Five Signs You’re too Tired to Drive

Know when its time to stop driving and time to start counting sheep.

Bedding with white sheets and pillows

We’ve all been there: pushing through those last few miles on a long trip, or driving home after a late shift yawning all the way. We imagine our bed waiting; we think, just a few more miles, there’s no reason to stop, I’ll be there soon. But driving while tired is incredibly dangerous, not just to you, but to everyone on the road. UCLA’s Sleep Disorder Center reports that drowsiness is responsible for at least 100,000 auto accidents each year, resulting in over 40,000 injuries. The actual numbers are almost certainly much higher, though, since drowsiness is self-reported. In one survey, 55 percent of drivers admitted they’d driven while drowsy in the past year. Even more frightening: AAA reports that drowsy driving plays a part in one out of every six fatal car accidents.


Why Drowsy Driving is so Risky:

UCLA’s sleep center explained that while we can put off eating when hungry or drinking when thirsty, our body’s drive to sleep is so strong that eventually it’ll force us to sleep, even if the conditions are less than ideal (like, say, we are behind the wheel). While you may be able to will yourself to not eat that cheesecake, you cannot will yourself to stay awake indefinitely. Even if you never fall asleep while driving, if you’re tired, your reaction times will be slower, as will your ability to assess and respond to dangerous situations. You may get away with driving sleepy once in a while, but you’re tempting fate.

Do not underestimate our body's ability to force us to sleep.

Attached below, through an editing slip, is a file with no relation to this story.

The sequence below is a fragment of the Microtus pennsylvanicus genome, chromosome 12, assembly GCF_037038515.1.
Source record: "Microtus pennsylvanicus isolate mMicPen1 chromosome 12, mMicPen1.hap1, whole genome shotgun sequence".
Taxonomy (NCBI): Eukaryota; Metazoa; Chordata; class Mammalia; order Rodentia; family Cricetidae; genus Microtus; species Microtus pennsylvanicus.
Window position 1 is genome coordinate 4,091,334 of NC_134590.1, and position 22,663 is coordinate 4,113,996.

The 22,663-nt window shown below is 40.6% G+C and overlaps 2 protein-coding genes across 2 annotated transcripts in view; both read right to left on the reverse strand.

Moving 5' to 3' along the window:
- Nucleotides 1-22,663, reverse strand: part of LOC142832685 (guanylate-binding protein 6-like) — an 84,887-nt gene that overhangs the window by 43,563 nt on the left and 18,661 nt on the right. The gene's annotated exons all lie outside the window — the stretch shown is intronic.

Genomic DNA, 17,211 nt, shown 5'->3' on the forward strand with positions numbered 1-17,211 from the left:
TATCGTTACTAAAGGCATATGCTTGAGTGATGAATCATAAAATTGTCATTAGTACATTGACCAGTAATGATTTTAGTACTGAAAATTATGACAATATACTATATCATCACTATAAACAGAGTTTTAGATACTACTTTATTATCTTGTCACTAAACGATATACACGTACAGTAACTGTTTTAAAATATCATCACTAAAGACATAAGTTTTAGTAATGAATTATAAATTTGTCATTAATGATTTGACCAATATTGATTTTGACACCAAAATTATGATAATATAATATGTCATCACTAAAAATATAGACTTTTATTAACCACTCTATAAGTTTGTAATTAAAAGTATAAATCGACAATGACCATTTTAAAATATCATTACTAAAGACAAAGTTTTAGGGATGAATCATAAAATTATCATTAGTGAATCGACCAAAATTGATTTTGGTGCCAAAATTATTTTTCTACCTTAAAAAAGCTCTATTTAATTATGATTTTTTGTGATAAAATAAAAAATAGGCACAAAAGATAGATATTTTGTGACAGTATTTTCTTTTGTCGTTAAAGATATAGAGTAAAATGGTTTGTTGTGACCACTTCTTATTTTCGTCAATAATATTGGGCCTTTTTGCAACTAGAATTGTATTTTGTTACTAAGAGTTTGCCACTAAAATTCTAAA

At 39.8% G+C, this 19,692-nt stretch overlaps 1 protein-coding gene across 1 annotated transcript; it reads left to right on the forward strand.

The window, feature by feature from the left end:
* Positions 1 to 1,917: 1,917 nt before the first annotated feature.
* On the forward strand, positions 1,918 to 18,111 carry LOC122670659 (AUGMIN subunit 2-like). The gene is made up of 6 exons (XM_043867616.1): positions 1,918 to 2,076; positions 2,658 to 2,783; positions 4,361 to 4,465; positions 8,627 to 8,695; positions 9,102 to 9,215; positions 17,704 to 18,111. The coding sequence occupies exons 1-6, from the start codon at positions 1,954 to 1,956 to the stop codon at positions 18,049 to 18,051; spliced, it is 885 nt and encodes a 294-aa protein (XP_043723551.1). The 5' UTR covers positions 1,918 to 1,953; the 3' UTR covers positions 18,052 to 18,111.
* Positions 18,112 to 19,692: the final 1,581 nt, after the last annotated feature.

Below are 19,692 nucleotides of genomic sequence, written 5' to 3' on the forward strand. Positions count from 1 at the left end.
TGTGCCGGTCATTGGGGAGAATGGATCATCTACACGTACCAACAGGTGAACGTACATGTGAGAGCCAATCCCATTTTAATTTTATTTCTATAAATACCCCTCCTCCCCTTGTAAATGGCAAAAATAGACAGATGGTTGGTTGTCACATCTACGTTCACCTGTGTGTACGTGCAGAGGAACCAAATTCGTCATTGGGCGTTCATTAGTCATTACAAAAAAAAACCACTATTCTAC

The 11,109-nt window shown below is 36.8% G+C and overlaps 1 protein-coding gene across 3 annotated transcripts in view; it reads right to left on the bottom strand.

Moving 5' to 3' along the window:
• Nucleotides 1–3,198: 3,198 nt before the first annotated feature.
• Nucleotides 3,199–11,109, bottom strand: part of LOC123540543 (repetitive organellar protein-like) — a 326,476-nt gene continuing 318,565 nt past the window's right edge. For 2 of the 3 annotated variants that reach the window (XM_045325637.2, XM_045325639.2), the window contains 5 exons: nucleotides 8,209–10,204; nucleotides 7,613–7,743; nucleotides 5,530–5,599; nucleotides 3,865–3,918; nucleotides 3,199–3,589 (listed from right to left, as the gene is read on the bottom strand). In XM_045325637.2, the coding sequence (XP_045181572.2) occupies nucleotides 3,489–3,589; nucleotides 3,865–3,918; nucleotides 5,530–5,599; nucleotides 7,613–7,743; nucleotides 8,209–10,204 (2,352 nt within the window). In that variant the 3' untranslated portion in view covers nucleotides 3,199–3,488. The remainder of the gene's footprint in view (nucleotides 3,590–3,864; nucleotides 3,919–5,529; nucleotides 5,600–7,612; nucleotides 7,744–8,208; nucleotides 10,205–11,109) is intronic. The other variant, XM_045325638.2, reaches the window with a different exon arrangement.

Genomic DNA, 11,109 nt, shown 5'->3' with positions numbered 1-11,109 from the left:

Drivers who are most at risk:

From UCLA’s sleep center:

  • Shift workers
  • Business travelers
  • Drivers who regularly don’t get enough sleep
  • Drivers who’ve been awake for a long time
  • Young male drivers
  • Drivers who take medications that cause drowsiness
  • Drivers with untreated sleep disorders
  • Drivers who have been drinking alcohol

Five signs you’re too tired to drive:

Safe driving advocates urge drivers to treat feeling drowsy while driving as a serious emergency and to pull over immediately. Five important signs you need to take action:

  1. Frequent yawning and rubbing your eyes
  2. Can’t remember the last few miles driven
  3. Having trouble holding your head up, or nodding off
  4. Driving past your turn or exit or missing traffic signs
  5. Drifting onto the rumble strips or in and out of your lane


What to do if you’re too tired

If you realize you’re definitely too tired to keep driving as you are, there are steps you can take to protect your safety and that of other drivers on the road:

  • Pull over at a rest stop and get out to walk around
  • Take a short nap someplace safe
  • Ask a traveling companion to drive for a while
  • Have coffee or other caffeinated products and don’t get back on the road for at least 30 minutes (when the anti-fatigue effects will kick in)

And if you’re exhibiting the sleepy symptoms above and breaks and caffeine don’t help, you should consider staying somewhere overnight. We know unscheduled stops and hotel rooms can be expensive hassles, but it’s better than becoming a statistic. Stay safe, and well rested.